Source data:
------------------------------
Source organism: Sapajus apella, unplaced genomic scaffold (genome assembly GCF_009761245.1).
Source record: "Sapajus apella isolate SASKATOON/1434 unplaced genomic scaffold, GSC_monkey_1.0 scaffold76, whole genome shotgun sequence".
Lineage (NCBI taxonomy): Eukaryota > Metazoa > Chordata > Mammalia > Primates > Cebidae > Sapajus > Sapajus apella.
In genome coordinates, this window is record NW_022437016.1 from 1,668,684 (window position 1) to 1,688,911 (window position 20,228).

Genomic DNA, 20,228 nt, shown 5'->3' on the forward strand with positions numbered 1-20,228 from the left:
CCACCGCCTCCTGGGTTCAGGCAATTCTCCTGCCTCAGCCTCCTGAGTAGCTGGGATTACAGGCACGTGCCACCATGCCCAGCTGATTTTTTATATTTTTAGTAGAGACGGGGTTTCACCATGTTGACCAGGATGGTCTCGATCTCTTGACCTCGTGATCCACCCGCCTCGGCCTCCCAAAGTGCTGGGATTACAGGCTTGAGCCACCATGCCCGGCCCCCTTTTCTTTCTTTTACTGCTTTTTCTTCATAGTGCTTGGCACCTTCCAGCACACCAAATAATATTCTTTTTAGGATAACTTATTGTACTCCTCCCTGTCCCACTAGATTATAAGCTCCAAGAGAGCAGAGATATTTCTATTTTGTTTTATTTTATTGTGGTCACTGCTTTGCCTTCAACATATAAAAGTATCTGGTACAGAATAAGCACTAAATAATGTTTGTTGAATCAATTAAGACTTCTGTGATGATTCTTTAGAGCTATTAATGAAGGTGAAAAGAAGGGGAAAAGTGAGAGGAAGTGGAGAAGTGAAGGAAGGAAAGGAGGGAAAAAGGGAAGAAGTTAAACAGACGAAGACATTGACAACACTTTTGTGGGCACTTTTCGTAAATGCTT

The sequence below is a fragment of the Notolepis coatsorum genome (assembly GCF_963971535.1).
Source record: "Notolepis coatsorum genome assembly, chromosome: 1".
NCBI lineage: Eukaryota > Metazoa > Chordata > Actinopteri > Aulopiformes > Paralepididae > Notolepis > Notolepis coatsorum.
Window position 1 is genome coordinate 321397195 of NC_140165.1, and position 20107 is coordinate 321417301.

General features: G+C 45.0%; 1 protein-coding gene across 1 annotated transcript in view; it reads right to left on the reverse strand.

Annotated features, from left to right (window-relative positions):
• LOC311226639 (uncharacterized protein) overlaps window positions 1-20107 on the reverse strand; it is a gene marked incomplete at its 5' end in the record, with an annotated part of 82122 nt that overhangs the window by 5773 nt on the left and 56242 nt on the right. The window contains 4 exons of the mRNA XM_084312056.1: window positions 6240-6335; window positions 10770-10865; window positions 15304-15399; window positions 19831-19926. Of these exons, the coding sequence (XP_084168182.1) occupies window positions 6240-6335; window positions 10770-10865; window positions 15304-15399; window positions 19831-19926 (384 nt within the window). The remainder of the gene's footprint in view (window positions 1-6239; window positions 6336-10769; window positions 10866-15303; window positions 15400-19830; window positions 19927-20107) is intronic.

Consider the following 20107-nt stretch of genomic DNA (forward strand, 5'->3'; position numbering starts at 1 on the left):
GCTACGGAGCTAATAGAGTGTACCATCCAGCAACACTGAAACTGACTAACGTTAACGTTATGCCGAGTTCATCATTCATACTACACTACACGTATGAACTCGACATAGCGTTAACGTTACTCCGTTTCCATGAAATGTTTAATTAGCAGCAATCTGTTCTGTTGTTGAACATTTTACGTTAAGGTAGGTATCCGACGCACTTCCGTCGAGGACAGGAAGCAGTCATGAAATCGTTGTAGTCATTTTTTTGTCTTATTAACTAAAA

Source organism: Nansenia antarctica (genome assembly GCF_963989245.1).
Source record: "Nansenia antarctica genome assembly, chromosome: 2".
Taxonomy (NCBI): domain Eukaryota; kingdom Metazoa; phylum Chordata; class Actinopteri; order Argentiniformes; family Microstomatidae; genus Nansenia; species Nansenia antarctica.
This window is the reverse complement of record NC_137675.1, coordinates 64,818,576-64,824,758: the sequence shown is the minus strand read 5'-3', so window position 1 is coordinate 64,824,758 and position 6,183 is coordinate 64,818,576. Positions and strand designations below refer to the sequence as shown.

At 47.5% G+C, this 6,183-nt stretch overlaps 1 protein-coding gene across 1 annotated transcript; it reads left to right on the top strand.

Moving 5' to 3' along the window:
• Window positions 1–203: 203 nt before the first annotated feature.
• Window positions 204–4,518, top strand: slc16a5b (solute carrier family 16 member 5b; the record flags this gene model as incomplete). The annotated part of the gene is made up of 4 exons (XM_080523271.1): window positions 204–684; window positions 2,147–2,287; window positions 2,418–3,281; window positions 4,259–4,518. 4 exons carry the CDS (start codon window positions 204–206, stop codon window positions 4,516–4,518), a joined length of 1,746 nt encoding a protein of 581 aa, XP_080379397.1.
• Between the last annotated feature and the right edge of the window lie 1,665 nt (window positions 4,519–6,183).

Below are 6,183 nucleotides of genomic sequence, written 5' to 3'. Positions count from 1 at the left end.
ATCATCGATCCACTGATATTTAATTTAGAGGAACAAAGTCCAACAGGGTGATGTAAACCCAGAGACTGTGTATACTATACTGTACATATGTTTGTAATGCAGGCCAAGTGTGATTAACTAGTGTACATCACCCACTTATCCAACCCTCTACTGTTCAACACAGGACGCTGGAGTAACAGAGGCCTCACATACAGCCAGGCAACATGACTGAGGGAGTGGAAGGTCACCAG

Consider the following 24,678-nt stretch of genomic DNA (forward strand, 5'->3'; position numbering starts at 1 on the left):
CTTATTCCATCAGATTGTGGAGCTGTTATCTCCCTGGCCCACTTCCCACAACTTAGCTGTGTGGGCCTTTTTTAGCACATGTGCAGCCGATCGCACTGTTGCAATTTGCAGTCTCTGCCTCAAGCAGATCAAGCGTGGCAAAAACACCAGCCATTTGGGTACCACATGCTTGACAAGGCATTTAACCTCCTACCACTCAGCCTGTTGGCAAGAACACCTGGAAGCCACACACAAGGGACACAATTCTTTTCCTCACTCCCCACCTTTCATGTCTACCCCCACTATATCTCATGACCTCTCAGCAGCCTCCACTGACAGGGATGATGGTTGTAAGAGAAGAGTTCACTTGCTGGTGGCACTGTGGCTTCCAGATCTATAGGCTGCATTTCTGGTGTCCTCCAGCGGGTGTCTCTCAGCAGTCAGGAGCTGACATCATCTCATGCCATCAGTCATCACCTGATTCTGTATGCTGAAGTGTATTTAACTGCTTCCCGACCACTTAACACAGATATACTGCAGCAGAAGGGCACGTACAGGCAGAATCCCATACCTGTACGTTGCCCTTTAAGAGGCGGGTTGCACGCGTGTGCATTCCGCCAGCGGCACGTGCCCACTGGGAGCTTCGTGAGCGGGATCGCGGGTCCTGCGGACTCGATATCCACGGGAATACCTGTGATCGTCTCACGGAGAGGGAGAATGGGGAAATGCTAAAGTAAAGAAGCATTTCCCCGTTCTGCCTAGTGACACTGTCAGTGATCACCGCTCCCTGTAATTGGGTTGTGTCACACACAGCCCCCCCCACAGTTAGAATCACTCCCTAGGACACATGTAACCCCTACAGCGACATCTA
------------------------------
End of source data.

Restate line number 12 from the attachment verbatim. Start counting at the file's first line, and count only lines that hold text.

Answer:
Annotated features, from left to right (window-relative positions):